1975-1984: Land Use advocacy has often focused on coastal issues. From the late 1970's to early 1980's, League members played key roles in the development of a Texas coastal zone management plan, but the plan was not approved by the governor. The League supported the national celebration of COAST WEEK during these years.
The League worked for the establishment of the Big Thicket National Preserve in 1973-74. We have continued to support legislation that would add areas of unique biological diversity and/or essential components of ecologically viable systems to the preserve. The League also played a key role in the 1984 designation of 34,000 acres of east Texas national forest land for wilderness purposes, and we cosponsored a Wilderness Pow Wow and supported beach cleanup programs during these years.
2003: Most of the bills introduced in the 78th session followed by the League, dealt with county authority to regulate development. (This was also true of border issues.) Issues addressed in bills that did not pass included elections to require a subdivision to use a central water or waste water system and standards for (a) minimum amounts of open space or limits on the amount of impervious surfaces; (b) rights of way; (c) drainage; (d) utility connections; and (d) the location, use, and occupancy of housing. A bill prohibiting the operation of a motor vehicle in or on the beds or banks of Texas rivers passed and was signed into law. This issue was examined during the 2002 interim and drew interest statewide from people on both sides of the issue.
2007: HB 12 (Hildebran) passed and became law. It appropriates $170 million more dollars to the Texas Parks and Wildlife Department, and also transfers 18 historical sites to the Texas Historical commission. HB 3447 (Rose) failed to pass. This bill would regulate land development in a county wholly or partly located in a priority groundwater management area designated by the Texas Commission on Environmental Quality that contains a territory from seven or more counties.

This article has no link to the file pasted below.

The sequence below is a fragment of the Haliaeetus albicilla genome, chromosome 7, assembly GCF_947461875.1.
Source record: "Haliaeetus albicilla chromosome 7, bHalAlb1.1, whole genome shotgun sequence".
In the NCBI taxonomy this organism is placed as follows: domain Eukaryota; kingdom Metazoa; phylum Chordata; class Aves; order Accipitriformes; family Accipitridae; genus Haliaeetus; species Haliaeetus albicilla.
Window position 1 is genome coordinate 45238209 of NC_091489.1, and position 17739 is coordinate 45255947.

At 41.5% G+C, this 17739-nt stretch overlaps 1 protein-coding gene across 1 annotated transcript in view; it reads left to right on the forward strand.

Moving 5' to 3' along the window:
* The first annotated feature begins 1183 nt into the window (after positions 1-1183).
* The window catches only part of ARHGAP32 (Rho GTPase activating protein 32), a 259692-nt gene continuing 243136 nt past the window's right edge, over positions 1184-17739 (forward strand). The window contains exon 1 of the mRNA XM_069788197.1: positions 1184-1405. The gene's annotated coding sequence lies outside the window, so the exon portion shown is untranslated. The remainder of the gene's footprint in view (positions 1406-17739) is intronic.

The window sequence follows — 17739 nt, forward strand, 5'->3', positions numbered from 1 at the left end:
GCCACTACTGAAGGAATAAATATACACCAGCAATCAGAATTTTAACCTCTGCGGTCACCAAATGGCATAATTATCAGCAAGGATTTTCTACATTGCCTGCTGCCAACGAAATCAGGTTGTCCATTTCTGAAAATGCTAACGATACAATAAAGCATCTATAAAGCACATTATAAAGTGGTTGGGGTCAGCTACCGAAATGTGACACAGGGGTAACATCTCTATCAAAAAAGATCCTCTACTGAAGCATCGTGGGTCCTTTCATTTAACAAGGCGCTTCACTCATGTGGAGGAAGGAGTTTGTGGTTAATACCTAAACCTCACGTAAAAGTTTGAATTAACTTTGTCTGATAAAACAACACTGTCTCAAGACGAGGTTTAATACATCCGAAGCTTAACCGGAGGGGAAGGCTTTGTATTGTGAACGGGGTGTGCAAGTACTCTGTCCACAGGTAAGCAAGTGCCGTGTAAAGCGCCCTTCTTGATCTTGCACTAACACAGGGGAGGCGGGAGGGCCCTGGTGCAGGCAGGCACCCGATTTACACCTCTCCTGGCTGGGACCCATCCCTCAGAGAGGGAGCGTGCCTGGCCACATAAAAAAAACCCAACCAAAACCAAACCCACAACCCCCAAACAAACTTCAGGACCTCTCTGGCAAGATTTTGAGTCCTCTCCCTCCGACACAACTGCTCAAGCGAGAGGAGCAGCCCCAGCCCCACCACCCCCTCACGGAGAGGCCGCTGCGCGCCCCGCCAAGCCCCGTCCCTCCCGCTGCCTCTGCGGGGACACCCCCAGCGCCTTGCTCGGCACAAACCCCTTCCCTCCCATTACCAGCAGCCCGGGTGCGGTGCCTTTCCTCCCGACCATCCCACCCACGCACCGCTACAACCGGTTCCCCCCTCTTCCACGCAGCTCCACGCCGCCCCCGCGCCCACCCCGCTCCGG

2011: Activity was concentrated primarily in making eminent domain procedures and property owners' associations fairer to property owners. In both instances, these powers are widely perceived to have been abused in the past. In the case of eminent domain, the process and method of calculating reimbursement were spelled out in more detail, and the definition of who can wield eminent domain authority was tightened. This topic was deemed an "emergency" by Governor Perry at the beginning of the 2011 session, so passage was streamlined and nearly guaranteed. Natural gas pipelines, however, were specifically omitted from this legislation.
Property owners' associations, particularly in unincorporated areas, wield great power, but regulations governing the operations of the associations have been ill-defined. In the most egregious example of an over-reaching POA, a home was foreclosed for relatively small arrears in POA dues. New regulations are intended to result in better notification procedures and more open decision-making.
NOTE: A concurrence entitled "Homeowners Association Reform" was adopted by the 2012 LWV-TX Convention. This position includes protection against unreasonable foreclosure on homesteads, and priority of payments so that assessment payments apply first to delinquent dues, and then to non-assessment items such as interest and penalties (Beginning in 2013, LWV-TX added a separate issue topic of "Homeowners Association Reform." See that Issue for subsequent legislative history.)